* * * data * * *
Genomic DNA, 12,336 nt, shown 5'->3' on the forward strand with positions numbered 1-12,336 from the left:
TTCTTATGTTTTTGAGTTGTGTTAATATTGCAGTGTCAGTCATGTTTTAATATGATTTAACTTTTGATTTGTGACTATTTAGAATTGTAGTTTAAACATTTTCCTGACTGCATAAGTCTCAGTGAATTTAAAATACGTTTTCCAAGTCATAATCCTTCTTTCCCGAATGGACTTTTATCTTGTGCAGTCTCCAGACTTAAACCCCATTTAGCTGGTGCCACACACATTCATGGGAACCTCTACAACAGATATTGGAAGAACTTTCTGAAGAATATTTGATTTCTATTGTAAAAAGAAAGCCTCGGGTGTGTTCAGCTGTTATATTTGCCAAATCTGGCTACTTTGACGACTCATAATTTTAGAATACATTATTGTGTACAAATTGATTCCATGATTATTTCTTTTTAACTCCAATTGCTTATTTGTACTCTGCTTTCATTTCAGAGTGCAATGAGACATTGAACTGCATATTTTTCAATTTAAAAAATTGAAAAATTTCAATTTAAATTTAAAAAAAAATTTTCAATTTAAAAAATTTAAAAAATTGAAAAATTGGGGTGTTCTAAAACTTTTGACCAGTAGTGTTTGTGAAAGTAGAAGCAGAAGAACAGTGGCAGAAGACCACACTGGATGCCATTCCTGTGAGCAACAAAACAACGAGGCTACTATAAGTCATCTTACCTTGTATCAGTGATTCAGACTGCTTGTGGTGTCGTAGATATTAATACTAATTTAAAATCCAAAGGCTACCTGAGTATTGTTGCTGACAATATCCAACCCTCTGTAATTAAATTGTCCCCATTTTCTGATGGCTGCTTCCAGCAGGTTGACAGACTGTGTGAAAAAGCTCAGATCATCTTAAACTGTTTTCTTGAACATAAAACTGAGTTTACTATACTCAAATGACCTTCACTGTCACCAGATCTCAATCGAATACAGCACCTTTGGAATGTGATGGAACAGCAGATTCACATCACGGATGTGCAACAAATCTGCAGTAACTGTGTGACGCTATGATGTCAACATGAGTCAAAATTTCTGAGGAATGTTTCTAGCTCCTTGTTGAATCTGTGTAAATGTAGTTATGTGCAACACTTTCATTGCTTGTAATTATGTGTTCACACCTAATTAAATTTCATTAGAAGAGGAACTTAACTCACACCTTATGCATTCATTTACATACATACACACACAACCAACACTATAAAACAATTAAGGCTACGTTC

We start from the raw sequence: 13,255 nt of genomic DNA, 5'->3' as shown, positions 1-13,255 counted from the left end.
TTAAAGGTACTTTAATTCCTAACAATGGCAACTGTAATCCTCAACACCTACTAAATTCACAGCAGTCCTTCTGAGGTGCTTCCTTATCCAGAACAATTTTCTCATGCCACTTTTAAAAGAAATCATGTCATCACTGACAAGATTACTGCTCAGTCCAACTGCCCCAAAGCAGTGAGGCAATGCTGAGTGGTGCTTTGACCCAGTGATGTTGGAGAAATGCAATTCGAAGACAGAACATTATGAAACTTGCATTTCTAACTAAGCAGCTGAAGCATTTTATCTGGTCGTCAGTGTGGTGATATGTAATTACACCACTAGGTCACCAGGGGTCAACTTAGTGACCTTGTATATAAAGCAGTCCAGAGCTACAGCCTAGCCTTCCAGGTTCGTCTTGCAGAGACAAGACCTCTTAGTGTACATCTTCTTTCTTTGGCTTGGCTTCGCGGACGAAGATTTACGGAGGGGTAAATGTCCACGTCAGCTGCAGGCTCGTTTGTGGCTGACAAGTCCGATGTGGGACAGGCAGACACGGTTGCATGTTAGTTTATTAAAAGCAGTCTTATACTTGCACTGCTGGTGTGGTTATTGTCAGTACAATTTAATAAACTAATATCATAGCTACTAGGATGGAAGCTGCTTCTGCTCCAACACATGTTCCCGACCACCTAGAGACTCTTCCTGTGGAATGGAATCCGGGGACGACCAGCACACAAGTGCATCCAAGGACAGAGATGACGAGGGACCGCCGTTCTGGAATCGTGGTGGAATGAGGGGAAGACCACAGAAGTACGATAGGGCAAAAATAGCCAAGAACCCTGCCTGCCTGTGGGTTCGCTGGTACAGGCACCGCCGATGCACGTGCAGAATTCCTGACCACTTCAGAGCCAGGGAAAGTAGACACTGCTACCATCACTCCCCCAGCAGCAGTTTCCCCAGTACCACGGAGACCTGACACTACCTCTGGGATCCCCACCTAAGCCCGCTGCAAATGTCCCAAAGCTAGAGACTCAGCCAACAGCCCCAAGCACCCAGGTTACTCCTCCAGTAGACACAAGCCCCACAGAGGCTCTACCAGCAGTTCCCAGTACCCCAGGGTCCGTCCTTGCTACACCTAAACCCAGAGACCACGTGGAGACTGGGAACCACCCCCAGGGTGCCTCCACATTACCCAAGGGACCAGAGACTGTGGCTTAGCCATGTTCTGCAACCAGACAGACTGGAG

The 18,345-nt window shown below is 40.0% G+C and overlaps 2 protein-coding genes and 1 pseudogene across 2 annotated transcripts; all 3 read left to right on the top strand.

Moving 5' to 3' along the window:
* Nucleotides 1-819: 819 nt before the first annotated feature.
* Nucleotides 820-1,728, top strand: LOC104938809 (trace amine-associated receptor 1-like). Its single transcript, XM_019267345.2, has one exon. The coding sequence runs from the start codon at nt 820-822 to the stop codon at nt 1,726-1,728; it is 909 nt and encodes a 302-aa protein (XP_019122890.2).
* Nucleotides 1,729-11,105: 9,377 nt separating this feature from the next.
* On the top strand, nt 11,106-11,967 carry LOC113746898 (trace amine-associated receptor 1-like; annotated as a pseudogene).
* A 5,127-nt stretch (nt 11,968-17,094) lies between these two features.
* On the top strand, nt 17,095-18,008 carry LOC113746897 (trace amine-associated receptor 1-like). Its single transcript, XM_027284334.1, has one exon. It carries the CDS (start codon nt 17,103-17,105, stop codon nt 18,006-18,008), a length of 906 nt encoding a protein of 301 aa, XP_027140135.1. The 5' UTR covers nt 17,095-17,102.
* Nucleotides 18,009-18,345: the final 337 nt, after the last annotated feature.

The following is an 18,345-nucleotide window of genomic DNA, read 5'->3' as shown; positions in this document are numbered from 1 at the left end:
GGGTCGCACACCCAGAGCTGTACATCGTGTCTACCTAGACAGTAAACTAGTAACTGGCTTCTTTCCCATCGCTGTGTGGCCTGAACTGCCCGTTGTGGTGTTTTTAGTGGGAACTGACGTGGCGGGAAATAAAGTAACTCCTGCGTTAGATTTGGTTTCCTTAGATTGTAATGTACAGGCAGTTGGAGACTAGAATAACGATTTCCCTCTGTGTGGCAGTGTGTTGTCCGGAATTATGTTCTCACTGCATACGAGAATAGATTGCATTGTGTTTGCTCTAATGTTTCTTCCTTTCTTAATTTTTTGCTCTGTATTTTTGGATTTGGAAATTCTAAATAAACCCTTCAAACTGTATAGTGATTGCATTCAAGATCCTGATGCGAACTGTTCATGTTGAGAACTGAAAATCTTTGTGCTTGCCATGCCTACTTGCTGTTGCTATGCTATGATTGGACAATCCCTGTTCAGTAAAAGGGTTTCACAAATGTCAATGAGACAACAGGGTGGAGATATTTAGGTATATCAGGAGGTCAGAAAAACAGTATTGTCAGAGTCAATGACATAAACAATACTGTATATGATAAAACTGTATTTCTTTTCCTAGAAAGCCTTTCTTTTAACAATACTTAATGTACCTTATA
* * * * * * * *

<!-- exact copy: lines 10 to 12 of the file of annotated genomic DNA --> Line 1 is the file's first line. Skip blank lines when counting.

* On the top strand, nt 11,106-11,967 carry LOC113746898 (trace amine-associated receptor 1-like; annotated as a pseudogene).
* A 5,127-nt stretch (nt 11,968-17,094) lies between these two features.
* On the top strand, nt 17,095-18,008 carry LOC113746897 (trace amine-associated receptor 1-like). Its single transcript, XM_027284334.1, has one exon. It carries the CDS (start codon nt 17,103-17,105, stop codon nt 18,006-18,008), a length of 906 nt encoding a protein of 301 aa, XP_027140135.1. The 5' UTR covers nt 17,095-17,102.